Mediating effects of cancer risk factors on the association between race and cancer incidence: analysis of the NIH-AARP Diet and Health Study

Academic Article


  • Purpose: Racial disparities exist in the prevalence of cancer-related risk factors and incidence of cancer. The objective of this study is to determine if cancer-related risk factors mediate the association between race and cancer incidence. Methods: We performed prospective analysis of data from the National Institutes of Health–American Association of Retired Persons Diet and Health Study, years 1995 through 2011. We compared differences in baseline characteristics between black and white participants using χ 2 tests and Wilcoxon tests, as appropriate. We determined risk of any cancer and the most common cancer types (i.e., breast, prostate, and colorectal) using Cox Proportional hazards models, adjusted for age, sex, marital status, education, health status, region, and adherence to guidelines on cancer-related risk factors (i.e., body mass index [BMI], smoking status, physical activity, nutrition, and alcohol consumption). We examined the mediation effect of cancer-related risk factors on the association between race and cancer incidence. Results: Among 425,152 participants, 16,110 (3.79%) were black, and 409,042 (96.21%) were white. The white participants were more likely to be aged 65 years and older (35.33% vs. 25.93%), male (60.88% vs. 42.67%), married (70.37% vs. 48.26%), reside in Western US (30.14% vs. 23.88%), be physically active (46.72% vs. 41.94%), and have higher adherence scores (3.14 vs. 3.04). Blacks had reduced risk of breast cancer (adjusted hazard ratio [HR]: 0.82, 95% confidence intervals [CI]: 0.74–0.90) but higher risk of prostate (adjusted HR: 1.86, 95% CI: 1.75–1.98) and colorectal cancer (adjusted HR: 1.17, 95% CI: 1.05–1.31) compared with whites. Nutrition mediated the association between race and breast cancer (6.35% mediated, P <.01), whereas BMI mediated the association between race and colorectal cancer (7.99% mediated, P <.01). Conclusions: Blacks were at reduced risk of breast cancer but increased risks for prostate and colorectal cancer incidence. Nutrition and BMI exerted small but significant mediating effects on the racial disparity in risk of breast and colorectal cancers, respectively.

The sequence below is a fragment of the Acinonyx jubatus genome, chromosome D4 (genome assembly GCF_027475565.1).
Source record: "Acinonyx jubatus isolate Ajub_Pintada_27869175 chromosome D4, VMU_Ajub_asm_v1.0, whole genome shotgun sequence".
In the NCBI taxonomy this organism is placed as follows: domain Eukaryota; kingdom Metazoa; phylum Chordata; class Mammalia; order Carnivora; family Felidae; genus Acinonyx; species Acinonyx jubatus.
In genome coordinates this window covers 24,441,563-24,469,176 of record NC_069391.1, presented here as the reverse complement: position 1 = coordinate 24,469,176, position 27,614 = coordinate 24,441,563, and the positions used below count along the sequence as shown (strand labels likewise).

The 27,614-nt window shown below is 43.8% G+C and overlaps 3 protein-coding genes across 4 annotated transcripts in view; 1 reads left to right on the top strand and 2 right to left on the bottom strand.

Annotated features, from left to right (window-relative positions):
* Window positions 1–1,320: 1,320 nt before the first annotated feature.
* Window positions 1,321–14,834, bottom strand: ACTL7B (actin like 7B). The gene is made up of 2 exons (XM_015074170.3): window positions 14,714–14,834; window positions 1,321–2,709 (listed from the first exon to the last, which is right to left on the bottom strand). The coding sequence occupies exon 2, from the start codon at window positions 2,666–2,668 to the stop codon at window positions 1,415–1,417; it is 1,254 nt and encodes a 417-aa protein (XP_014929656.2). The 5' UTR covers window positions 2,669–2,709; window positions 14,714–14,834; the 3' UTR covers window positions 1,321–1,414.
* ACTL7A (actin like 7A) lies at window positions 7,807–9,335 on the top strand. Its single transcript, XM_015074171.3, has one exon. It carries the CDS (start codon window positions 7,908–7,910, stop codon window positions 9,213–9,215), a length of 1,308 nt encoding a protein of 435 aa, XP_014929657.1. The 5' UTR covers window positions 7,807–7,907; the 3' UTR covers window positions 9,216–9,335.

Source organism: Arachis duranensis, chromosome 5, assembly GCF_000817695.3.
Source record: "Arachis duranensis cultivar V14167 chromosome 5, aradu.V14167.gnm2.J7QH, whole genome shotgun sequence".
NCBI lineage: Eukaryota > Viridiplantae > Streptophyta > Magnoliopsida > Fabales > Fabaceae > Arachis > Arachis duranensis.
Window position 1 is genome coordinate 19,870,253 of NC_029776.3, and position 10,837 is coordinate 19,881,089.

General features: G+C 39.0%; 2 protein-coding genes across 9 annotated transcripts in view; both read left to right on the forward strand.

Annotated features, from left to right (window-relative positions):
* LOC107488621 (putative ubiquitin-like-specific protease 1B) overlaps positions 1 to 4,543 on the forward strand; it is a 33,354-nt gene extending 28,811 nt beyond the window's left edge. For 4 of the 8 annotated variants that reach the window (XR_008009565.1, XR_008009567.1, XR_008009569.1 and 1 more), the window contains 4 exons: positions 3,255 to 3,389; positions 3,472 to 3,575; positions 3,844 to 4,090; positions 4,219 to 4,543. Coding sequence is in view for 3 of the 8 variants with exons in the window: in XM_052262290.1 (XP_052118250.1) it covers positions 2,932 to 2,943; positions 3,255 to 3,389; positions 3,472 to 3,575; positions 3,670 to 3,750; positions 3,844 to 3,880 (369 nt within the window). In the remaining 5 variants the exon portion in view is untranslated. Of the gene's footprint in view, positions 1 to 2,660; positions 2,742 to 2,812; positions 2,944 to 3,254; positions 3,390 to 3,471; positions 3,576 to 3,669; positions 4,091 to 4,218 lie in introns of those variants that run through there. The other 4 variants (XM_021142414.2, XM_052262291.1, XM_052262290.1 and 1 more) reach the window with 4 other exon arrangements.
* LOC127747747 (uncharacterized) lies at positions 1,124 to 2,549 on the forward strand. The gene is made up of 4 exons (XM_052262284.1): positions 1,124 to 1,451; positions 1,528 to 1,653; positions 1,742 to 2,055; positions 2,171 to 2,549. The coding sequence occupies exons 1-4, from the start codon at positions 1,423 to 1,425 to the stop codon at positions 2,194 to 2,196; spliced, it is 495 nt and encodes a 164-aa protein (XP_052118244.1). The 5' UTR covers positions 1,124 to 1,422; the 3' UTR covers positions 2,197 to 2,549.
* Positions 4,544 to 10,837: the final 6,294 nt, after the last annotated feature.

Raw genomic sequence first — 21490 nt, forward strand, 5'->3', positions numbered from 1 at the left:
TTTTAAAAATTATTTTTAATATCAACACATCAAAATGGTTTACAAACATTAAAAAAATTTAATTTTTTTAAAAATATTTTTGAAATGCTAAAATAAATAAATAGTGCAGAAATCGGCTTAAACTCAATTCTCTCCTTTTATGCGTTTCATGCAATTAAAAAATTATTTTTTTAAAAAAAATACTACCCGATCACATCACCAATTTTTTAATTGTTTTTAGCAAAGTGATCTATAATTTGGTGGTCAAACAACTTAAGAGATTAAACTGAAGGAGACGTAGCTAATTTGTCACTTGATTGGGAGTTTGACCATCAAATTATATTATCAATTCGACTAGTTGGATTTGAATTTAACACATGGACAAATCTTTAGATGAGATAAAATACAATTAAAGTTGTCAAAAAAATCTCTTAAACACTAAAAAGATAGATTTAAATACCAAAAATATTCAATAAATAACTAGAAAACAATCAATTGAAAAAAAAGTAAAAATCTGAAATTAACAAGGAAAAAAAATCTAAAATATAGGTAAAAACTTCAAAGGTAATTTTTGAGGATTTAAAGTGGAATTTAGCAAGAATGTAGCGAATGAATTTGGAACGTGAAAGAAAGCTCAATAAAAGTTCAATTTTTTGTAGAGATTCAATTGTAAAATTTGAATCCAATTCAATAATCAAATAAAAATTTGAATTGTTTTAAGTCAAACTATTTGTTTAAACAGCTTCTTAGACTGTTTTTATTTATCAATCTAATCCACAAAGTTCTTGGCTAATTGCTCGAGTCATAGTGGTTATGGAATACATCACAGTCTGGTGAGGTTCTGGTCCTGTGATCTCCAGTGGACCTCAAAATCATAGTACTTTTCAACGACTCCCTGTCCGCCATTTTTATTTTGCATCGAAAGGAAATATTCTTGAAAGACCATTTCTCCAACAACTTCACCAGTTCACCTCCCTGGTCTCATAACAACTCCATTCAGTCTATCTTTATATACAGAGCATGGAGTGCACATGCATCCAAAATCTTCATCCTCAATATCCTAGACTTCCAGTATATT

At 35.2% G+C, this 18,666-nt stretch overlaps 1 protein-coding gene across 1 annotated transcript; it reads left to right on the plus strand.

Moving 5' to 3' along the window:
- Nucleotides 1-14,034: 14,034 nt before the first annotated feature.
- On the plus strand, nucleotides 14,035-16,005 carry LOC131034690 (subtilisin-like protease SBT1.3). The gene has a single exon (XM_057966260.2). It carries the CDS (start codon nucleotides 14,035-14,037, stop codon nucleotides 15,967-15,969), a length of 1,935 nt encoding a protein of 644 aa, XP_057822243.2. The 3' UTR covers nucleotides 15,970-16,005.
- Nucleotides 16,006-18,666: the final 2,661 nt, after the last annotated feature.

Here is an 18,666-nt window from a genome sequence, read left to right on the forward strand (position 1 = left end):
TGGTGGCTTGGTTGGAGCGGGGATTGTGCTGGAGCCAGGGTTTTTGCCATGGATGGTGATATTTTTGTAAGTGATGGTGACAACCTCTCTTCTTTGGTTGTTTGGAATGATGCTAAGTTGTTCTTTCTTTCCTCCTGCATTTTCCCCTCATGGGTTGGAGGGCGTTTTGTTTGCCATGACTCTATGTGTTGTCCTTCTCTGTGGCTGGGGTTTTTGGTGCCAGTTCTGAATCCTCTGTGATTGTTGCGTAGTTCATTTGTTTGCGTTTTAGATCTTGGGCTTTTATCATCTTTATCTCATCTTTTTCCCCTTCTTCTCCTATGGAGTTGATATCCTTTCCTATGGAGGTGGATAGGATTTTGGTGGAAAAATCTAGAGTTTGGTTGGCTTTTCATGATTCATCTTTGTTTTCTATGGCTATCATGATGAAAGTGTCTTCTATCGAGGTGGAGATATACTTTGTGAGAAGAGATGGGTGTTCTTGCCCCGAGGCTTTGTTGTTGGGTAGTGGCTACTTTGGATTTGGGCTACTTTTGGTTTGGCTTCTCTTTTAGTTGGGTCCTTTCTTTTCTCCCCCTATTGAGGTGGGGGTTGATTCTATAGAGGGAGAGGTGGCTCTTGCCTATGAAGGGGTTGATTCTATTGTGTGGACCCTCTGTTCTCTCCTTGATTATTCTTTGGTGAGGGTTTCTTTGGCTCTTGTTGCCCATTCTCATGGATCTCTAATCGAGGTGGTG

• Published In

    Digital Object Identifier (doi)

    Author List

  • Akinyemiju T; Moore JX; Pisu M
  • Start Page

  • 33
  • End Page

  • 40.e2
  • Volume

  • 28
  • Issue

  • 1